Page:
The Senate will not act on a U.S.-Soviet strategic arms limitation talks (SALT) treaty this year, even if the four-year old negotiations produce an agreement before the end of the current term, Senate Majority Leader Robert C. Byrd (D-W.Va.) said yesterday.
"The White House has known for some time that a treaty will not be taken up this year," Byrd said at his regular Saturday press conference.
The pace of the Senate's work this year has slowed by the lengthy debate over the Panama Canal treaties and by the current filibuster over a bill to revise labor laws by generally making it easier for workers to organize and win contracts.
As a result, there is a large backlog of legislation, in a year when Congress is anxious to adjourn early to give members an opportunity to go home and campaign for reelection.
As he has done before, Byrd said that although he thinks Soviet and Cuban activities in Africa ought not affect eventual Senate consideration of a SALT treaty, there is nevertheless a limited linkage between the two in the minds of some senators.
"I think it can be expected that some votes may be influenced by matters outside the four corners of the treaty," he said, seconding sentiments voiced by President Carter in his Annapolis speech Wednesday.
Byrd held out the possibility that the labor bill filibuster, which has tied up the Senate for 13 days, might be broken on Wednesday, in the second of two cloture votes scheduled for this week. Two attempts to get the 60 votes needed to shut off the filibuster failed last week.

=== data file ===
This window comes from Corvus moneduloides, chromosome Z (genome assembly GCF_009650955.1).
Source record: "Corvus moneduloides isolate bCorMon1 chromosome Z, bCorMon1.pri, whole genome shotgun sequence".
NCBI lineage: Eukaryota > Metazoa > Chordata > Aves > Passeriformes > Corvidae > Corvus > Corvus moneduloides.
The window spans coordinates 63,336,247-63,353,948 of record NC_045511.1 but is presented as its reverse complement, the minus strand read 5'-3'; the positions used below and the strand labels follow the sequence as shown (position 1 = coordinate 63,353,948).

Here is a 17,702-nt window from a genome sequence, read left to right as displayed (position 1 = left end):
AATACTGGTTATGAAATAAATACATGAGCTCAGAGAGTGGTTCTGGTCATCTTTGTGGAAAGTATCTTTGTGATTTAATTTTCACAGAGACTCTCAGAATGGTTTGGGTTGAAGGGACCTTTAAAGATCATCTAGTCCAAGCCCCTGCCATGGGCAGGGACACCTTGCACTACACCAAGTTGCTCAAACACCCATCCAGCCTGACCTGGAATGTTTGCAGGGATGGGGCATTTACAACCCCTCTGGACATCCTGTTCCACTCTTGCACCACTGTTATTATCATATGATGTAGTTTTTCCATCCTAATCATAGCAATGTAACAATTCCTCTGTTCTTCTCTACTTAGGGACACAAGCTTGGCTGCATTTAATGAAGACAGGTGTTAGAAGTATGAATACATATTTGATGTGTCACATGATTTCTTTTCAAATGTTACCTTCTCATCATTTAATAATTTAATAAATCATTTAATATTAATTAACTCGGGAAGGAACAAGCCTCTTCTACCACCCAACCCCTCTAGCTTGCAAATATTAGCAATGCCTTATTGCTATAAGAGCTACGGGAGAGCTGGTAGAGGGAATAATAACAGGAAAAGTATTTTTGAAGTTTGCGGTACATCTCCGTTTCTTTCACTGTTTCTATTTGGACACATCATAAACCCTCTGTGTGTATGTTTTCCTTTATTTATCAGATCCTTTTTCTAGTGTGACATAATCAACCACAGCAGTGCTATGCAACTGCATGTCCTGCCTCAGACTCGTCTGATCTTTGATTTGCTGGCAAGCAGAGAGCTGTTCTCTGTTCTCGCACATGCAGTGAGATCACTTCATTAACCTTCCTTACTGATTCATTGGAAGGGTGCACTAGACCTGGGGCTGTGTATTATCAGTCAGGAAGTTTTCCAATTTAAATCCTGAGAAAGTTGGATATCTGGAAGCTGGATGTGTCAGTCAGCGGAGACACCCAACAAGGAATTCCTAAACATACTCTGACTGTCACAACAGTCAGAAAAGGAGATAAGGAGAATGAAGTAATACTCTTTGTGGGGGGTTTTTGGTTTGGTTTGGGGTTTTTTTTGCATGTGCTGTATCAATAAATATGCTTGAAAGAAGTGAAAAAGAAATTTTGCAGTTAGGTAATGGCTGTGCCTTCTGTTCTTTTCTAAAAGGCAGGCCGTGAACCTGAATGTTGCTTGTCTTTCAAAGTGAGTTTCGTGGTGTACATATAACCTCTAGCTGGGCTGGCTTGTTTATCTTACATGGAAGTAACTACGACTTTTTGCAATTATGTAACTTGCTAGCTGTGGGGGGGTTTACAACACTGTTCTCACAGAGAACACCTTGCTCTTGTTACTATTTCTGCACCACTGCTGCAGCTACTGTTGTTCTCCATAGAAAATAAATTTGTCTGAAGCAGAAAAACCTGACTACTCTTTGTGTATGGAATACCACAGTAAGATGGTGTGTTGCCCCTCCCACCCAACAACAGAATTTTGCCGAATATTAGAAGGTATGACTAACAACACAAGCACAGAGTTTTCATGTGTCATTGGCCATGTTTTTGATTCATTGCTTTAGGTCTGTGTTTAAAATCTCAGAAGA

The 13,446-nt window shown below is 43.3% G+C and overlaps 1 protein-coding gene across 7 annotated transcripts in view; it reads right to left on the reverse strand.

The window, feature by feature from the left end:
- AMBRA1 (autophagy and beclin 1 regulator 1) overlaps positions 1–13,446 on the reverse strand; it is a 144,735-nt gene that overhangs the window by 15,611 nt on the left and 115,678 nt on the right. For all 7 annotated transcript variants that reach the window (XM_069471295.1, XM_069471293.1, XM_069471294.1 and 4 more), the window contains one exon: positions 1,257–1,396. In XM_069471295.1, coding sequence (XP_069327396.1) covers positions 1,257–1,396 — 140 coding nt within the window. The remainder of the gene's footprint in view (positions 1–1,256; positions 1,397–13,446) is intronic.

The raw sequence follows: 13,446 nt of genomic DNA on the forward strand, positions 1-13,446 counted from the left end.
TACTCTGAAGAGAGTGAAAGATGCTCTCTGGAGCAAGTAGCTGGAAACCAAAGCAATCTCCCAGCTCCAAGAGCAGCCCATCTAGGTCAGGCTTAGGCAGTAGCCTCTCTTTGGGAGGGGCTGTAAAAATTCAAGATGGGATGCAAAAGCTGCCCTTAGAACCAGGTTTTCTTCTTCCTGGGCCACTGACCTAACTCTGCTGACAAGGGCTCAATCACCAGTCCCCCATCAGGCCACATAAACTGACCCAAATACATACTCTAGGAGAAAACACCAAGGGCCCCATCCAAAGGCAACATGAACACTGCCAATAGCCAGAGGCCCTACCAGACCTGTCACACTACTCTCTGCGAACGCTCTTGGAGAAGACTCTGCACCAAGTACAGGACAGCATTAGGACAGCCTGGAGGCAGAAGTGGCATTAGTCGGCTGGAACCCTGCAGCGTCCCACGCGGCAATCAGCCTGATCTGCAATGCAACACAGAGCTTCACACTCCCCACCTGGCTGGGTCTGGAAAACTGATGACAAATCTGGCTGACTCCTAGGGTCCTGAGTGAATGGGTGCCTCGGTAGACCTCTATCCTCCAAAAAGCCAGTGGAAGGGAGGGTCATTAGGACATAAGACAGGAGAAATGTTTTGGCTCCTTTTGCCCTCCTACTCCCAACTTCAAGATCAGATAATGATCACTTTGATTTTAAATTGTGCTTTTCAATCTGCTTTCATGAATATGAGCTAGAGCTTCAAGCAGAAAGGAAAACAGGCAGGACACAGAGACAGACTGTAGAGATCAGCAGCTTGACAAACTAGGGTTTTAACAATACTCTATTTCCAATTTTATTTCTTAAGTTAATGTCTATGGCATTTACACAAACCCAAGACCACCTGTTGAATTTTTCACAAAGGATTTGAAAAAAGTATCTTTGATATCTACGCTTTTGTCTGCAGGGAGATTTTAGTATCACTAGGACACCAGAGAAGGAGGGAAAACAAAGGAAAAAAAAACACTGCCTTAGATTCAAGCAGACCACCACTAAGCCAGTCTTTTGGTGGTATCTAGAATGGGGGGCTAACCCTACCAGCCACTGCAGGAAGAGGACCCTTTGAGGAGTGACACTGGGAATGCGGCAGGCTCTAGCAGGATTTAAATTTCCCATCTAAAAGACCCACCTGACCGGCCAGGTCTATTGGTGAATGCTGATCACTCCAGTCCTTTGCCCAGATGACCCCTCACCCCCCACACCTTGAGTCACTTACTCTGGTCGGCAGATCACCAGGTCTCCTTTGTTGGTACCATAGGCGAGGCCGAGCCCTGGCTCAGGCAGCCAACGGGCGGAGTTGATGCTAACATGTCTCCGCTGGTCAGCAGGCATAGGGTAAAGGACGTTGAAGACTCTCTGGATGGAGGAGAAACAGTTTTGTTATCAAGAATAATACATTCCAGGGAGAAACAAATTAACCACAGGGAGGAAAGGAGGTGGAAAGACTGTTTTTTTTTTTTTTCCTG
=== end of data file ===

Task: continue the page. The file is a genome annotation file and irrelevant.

He said amendments to the bill, which he offered last week, improve the measure enough that further debate "is not justified."
"Any further filibustering at this point becomes more and more a tactic to obstruct, and keep the Senate from working its will," Byrd said.
Byrd said he thinks the bill will eventually be approved. "I would not encourage those who will insist on a continued course of obstruction to believe that they will succeed," he said.
On other subjects, Byrd said there is "sentiment" in the Senate to extend long-term financial backing for New York City, as the House did last week.
He said the city has shown "responsibility and self-discipline" in the way it "tightened its fiscal belt," and added that the collapse of the city would be a tragedy of large proportion whose extent cannot now be predicted.
Byrd also cautioned elected officials to refrain from being "stampeded" by California voters' decision last week to cut property taxes by $7.4 million by rolling the tax back to 1 percent of assessed valuation.
"It should not be forgotten that big government results from big demands," he said. "Where do we cut? Do we cut health benefits? Education? Veterans benefit? National Defense? We've been hearing two messages for a long time" - that government should increase its services at the same time as it cuts taxes.